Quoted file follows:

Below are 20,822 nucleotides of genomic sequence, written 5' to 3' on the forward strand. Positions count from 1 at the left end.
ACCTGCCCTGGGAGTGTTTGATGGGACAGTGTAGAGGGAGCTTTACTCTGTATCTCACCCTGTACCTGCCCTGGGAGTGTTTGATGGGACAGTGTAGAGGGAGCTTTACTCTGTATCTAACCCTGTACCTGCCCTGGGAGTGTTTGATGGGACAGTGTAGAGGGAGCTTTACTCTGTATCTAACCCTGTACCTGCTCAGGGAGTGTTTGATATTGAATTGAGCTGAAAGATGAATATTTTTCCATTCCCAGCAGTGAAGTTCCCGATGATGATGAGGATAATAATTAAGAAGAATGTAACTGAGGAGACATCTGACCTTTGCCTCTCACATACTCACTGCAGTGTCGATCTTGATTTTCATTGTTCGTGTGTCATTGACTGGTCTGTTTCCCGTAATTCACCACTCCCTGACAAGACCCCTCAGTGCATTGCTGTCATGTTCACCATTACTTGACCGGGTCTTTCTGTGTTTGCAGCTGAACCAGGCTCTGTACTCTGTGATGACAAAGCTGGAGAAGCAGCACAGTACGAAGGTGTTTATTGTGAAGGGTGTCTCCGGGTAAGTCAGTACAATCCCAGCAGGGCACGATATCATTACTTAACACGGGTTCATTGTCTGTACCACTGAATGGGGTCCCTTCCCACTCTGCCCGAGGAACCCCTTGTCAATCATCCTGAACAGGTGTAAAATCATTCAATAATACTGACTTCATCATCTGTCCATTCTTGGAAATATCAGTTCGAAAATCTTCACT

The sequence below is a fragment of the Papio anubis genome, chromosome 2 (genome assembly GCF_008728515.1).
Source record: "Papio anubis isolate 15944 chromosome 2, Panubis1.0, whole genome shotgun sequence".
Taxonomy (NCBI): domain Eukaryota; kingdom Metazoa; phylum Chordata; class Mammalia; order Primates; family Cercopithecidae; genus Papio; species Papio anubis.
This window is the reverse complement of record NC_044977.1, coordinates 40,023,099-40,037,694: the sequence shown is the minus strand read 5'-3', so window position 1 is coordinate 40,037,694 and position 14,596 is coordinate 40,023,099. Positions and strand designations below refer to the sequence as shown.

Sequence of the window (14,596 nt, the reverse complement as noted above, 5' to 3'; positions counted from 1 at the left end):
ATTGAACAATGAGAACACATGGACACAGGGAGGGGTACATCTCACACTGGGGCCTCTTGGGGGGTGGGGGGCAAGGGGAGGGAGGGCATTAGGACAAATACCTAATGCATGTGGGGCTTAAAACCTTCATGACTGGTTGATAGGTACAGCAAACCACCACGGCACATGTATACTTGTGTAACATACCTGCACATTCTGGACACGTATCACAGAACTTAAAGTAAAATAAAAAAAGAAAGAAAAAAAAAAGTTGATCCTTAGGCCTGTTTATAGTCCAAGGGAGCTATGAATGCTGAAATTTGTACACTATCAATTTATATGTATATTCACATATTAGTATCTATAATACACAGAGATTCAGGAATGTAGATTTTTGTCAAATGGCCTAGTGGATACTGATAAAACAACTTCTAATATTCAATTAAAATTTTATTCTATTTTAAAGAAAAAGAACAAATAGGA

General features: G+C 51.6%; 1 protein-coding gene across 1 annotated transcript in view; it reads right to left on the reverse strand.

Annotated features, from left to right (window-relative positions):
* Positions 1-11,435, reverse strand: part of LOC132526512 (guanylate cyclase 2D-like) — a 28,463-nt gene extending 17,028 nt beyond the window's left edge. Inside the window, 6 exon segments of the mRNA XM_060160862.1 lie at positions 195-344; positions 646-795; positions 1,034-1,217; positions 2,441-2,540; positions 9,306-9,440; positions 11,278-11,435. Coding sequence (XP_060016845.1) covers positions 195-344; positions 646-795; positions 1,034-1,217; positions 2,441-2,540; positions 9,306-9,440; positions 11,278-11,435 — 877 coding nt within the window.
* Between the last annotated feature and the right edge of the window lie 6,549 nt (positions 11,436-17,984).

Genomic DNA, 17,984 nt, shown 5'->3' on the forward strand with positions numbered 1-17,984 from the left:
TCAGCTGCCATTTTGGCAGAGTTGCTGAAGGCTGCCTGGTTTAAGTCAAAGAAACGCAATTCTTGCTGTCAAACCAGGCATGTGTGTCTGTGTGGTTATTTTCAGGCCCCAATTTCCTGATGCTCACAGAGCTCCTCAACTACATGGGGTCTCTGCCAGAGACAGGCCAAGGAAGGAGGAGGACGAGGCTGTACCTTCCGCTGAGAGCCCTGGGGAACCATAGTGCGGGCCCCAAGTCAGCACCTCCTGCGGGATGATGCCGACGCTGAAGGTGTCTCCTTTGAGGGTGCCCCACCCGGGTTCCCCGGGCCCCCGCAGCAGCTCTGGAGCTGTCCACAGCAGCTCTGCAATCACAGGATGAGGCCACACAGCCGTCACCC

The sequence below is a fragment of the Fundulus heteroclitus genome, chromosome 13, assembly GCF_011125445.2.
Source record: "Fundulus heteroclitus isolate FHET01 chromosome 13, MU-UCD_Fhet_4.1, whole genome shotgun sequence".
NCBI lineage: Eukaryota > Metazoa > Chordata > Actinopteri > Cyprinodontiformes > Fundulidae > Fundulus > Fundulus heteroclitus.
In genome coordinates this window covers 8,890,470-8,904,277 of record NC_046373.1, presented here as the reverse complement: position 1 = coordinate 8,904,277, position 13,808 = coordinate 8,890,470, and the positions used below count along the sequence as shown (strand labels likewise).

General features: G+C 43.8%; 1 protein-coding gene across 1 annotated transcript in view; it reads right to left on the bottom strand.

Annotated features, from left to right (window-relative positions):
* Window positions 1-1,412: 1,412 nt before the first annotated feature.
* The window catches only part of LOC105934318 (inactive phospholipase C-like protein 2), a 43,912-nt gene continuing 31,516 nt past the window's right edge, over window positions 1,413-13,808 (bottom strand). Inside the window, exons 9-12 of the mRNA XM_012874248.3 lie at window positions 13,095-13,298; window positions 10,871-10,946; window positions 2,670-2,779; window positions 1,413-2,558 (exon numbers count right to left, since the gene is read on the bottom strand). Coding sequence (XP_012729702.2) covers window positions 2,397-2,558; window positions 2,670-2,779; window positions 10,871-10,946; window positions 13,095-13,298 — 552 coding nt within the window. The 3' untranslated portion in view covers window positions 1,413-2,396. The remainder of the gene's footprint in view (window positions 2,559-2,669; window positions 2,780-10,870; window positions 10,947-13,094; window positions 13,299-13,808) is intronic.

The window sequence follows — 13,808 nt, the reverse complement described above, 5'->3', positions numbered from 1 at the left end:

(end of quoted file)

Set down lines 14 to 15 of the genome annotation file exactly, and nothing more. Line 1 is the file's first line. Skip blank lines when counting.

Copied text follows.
TCAGCTGCCATTTTGGCAGAGTTGCTGAAGGCTGCCTGGTTTAAGTCAAAGAAACGCAATTCTTGCTGTCAAACCAGGCATGTGTGTCTGTGTGGTTATTTTCAGGCCCCAATTTCCTGATGCTCACAGAGCTCCTCAACTACATGGGGTCTCTGCCAGAGACAGGCCAAGGAAGGAGGAGGACGAGGCTGTACCTTCCGCTGAGAGCCCTGGGGAACCATAGTGCGGGCCCCAAGTCAGCACCTCCTGCGGGATGATGCCGACGCTGAAGGTGTCTCCTTTGAGGGTGCCCCACCCGGGTTCCCCGGGCCCCCGCAGCAGCTCTGGAGCTGTCCACAGCAGCTCTGCAATCACAGGATGAGGCCACACAGCCGTCACCC

The sequence below is a fragment of the Fundulus heteroclitus genome, chromosome 13, assembly GCF_011125445.2.